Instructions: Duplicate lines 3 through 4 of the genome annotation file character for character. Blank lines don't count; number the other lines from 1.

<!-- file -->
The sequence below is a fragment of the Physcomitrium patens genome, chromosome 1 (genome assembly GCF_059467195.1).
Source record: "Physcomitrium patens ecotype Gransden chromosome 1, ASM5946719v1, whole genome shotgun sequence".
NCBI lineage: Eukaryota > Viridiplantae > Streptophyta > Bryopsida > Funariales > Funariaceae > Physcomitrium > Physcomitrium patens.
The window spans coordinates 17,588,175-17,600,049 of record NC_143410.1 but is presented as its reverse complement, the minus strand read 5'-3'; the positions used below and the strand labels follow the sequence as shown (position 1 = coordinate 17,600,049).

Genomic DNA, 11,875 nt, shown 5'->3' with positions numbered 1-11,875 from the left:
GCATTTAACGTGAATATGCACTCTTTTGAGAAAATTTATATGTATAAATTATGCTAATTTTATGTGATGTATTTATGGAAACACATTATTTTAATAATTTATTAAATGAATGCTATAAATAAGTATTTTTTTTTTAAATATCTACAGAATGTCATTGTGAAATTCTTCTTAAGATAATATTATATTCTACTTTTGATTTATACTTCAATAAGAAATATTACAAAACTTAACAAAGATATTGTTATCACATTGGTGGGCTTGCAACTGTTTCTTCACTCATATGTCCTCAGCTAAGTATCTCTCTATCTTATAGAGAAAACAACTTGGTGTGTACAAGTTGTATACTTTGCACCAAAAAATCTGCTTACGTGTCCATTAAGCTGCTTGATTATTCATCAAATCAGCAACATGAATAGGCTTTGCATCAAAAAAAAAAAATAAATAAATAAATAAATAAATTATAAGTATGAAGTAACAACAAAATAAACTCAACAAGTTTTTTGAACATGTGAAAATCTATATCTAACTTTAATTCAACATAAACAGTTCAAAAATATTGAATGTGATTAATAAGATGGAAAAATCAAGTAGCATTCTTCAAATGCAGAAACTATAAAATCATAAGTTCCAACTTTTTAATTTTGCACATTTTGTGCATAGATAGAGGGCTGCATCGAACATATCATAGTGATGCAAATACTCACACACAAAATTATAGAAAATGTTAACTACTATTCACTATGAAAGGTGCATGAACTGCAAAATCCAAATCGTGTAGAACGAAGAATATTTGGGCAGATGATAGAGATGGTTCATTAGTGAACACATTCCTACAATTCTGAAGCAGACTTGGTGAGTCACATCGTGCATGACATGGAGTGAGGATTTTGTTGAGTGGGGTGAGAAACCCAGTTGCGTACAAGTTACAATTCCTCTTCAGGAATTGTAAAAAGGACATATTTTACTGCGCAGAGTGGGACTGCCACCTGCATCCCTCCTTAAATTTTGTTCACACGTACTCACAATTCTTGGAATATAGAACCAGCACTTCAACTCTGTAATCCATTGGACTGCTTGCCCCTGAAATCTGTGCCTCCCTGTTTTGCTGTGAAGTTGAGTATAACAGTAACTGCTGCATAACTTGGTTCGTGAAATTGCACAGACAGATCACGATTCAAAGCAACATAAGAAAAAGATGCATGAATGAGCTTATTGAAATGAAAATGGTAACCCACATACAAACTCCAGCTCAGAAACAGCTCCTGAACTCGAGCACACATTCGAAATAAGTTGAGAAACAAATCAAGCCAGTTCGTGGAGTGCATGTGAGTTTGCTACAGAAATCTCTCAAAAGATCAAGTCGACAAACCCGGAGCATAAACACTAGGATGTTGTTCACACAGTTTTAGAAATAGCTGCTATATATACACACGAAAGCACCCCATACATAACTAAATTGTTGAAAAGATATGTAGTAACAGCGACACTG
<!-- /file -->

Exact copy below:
NCBI lineage: Eukaryota > Viridiplantae > Streptophyta > Bryopsida > Funariales > Funariaceae > Physcomitrium > Physcomitrium patens.
The window spans coordinates 17,588,175-17,600,049 of record NC_143410.1 but is presented as its reverse complement, the minus strand read 5'-3'; the positions used below and the strand labels follow the sequence as shown (position 1 = coordinate 17,600,049).